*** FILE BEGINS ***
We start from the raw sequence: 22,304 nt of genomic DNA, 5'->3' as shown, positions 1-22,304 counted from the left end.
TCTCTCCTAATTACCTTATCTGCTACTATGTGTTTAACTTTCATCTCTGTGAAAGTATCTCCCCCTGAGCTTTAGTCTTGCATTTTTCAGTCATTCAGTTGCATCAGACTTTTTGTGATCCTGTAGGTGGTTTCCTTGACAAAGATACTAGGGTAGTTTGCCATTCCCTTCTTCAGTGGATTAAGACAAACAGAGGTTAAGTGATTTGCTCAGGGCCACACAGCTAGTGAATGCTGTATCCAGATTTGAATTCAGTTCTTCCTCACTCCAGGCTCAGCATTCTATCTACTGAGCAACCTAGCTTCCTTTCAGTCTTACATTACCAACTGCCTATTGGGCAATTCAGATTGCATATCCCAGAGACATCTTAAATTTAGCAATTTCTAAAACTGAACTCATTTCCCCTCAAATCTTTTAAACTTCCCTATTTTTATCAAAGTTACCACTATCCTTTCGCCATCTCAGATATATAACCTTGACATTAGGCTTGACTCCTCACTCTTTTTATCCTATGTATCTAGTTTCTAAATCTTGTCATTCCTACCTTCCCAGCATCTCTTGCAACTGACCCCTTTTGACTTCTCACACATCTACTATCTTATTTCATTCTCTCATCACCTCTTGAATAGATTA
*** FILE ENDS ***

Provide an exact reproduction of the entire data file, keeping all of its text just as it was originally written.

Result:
We start from the raw sequence: 22,304 nt of genomic DNA, 5'->3' as shown, positions 1-22,304 counted from the left end.
TCTCTCCTAATTACCTTATCTGCTACTATGTGTTTAACTTTCATCTCTGTGAAAGTATCTCCCCCTGAGCTTTAGTCTTGCATTTTTCAGTCATTCAGTTGCATCAGACTTTTTGTGATCCTGTAGGTGGTTTCCTTGACAAAGATACTAGGGTAGTTTGCCATTCCCTTCTTCAGTGGATTAAGACAAACAGAGGTTAAGTGATTTGCTCAGGGCCACACAGCTAGTGAATGCTGTATCCAGATTTGAATTCAGTTCTTCCTCACTCCAGGCTCAGCATTCTATCTACTGAGCAACCTAGCTTCCTTTCAGTCTTACATTACCAACTGCCTATTGGGCAATTCAGATTGCATATCCCAGAGACATCTTAAATTTAGCAATTTCTAAAACTGAACTCATTTCCCCTCAAATCTTTTAAACTTCCCTATTTTTATCAAAGTTACCACTATCCTTTCGCCATCTCAGATATATAACCTTGACATTAGGCTTGACTCCTCACTCTTTTTATCCTATGTATCTAGTTTCTAAATCTTGTCATTCCTACCTTCCCAGCATCTCTTGCAACTGACCCCTTTTGACTTCTCACACATCTACTATCTTATTTCATTCTCTCATCACCTCTTGAATAGATTA